That works, but our output doesn't match the book's output! What's going on? Actually the explanation is in the title of the data file: “frisk_with_noise”. Also notice how I skipped the first 6 lines of the file when reading it in to R. Here's the first line of what I skipped:

stop and frisk data (with noise added to protect confidentiality)

So noise was apparently added after publication of the book to protect confidentiality. I guess we're not supposed to see which precincts are making the most stops of certain ethnicities? Oh well, at least we can run the code now.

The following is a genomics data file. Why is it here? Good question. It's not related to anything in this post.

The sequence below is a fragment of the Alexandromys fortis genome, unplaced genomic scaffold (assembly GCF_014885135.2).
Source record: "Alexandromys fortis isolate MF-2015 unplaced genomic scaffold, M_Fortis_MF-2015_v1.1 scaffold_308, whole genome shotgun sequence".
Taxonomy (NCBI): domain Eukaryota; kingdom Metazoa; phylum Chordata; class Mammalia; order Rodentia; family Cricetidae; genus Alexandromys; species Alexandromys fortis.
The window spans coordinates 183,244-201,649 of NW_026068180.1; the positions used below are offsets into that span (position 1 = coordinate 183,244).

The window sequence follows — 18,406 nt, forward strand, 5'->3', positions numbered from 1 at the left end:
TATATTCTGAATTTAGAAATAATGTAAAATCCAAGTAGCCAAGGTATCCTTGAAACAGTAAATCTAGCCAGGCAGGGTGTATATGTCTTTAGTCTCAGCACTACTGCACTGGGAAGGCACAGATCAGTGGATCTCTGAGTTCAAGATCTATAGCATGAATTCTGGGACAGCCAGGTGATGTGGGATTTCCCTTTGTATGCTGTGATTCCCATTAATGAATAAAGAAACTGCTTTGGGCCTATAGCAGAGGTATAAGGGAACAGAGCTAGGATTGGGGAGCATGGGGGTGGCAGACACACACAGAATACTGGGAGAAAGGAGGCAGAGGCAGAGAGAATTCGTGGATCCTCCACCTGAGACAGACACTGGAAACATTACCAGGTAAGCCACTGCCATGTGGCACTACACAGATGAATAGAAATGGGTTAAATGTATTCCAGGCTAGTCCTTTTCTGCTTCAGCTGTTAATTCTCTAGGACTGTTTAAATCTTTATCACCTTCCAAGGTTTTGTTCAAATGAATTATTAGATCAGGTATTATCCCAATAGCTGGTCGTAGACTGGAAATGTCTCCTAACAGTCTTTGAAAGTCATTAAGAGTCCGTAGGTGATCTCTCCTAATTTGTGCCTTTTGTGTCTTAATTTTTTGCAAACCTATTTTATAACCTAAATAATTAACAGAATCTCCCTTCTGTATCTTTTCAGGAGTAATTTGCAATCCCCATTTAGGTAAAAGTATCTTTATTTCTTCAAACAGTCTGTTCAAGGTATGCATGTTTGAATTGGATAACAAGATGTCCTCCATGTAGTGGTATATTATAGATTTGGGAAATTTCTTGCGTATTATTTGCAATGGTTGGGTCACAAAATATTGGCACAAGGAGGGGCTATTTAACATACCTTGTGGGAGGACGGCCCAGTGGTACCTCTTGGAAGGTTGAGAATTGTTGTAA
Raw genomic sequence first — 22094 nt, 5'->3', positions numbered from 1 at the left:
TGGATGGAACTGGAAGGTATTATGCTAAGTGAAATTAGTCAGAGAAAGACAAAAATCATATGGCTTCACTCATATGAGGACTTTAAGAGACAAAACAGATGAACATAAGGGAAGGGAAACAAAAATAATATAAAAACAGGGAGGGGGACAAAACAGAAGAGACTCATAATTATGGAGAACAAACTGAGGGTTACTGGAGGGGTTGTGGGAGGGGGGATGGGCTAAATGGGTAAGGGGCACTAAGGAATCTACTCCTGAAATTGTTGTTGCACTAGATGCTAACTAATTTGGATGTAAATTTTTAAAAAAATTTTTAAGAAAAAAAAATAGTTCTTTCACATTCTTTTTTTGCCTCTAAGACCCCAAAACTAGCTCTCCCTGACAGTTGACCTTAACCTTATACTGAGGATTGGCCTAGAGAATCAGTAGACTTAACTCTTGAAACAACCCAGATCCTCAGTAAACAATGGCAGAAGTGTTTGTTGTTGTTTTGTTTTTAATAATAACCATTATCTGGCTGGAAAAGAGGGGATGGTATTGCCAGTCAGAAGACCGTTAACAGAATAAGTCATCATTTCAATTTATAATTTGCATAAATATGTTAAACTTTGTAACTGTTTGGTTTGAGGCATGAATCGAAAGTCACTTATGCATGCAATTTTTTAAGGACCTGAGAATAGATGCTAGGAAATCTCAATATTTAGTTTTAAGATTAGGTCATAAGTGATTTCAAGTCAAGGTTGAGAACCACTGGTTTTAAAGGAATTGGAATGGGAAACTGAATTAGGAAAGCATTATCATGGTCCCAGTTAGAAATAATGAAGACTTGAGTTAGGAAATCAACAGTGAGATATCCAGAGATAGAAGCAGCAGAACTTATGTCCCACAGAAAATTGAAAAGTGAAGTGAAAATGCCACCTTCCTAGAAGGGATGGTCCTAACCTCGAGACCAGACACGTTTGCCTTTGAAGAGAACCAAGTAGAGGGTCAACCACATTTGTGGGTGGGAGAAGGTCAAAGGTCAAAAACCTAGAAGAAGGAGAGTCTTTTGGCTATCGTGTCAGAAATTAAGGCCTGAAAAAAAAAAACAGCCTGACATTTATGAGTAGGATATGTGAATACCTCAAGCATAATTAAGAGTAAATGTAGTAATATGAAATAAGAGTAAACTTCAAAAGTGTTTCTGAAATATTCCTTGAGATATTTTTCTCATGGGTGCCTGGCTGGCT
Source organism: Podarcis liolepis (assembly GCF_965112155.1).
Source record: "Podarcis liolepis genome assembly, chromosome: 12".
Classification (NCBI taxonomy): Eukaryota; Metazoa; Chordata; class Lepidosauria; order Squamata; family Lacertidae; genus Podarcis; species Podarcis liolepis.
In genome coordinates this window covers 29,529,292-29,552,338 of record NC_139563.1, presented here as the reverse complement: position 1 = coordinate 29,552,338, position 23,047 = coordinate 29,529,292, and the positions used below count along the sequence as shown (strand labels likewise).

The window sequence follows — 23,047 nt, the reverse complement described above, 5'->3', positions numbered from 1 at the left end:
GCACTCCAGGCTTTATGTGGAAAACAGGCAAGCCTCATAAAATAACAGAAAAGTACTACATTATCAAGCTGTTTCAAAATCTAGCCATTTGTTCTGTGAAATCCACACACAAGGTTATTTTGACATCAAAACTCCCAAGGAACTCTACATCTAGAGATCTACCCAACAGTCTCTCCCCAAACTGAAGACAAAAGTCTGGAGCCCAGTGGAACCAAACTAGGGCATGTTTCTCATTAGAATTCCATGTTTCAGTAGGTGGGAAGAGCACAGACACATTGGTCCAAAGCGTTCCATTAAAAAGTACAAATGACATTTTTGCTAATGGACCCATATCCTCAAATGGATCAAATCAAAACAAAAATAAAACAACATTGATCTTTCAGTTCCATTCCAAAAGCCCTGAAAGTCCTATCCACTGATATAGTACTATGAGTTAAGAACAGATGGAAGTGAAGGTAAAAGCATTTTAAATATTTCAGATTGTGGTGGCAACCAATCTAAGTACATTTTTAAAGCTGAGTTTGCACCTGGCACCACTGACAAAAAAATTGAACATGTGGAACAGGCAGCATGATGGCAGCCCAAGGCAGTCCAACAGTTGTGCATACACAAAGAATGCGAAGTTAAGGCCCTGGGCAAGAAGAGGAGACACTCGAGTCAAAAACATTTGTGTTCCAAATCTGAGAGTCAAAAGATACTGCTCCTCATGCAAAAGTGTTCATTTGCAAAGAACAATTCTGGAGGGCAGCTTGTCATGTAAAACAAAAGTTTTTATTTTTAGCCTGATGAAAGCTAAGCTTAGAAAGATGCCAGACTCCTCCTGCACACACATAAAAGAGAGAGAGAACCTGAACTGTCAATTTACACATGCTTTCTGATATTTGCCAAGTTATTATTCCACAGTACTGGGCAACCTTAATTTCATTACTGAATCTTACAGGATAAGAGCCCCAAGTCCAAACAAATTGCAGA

We can see fitted values using the `fitted()`

function. Here are the first 10 fitted values compared to their observed values:

```
cbind(observed=stops$stops[1:10], fitted=fitted(fit.2)[1:10])
```

## observed fitted ## 1 202 544.2816 ## 2 102 175.7562 ## 3 81 180.0316 ## 4 132 418.2082 ## 5 144 331.8515 ## 6 71 203.6578 ## 7 752 1215.1920 ## 8 441 373.5563 ## 9 410 584.9845 ## 10 385 261.5884

Doesn't look too good to the eye, at least not the first 10. How are those fitted values calculated? Like this:

\[y = exp(\alpha + \beta x + log(t)) \]

where t is the offset, in this case, past arrrests. So to calculate the fitted value for precinct 1, ethnicity = 1 (black), and 980 arrests in the previous year, we do the following:

```
exp(coef(fit.2)[1] + log(980))
```

## (Intercept) ## 544.2816

```
# or equivalently
980*exp(coef(fit.2)[1])
```

## (Intercept) ## 544.2816

```
# compare to R's fitted value
fitted(fit.2)[1] == exp(coef(fit.2)[1] + log(980))
```

## 1 ## TRUE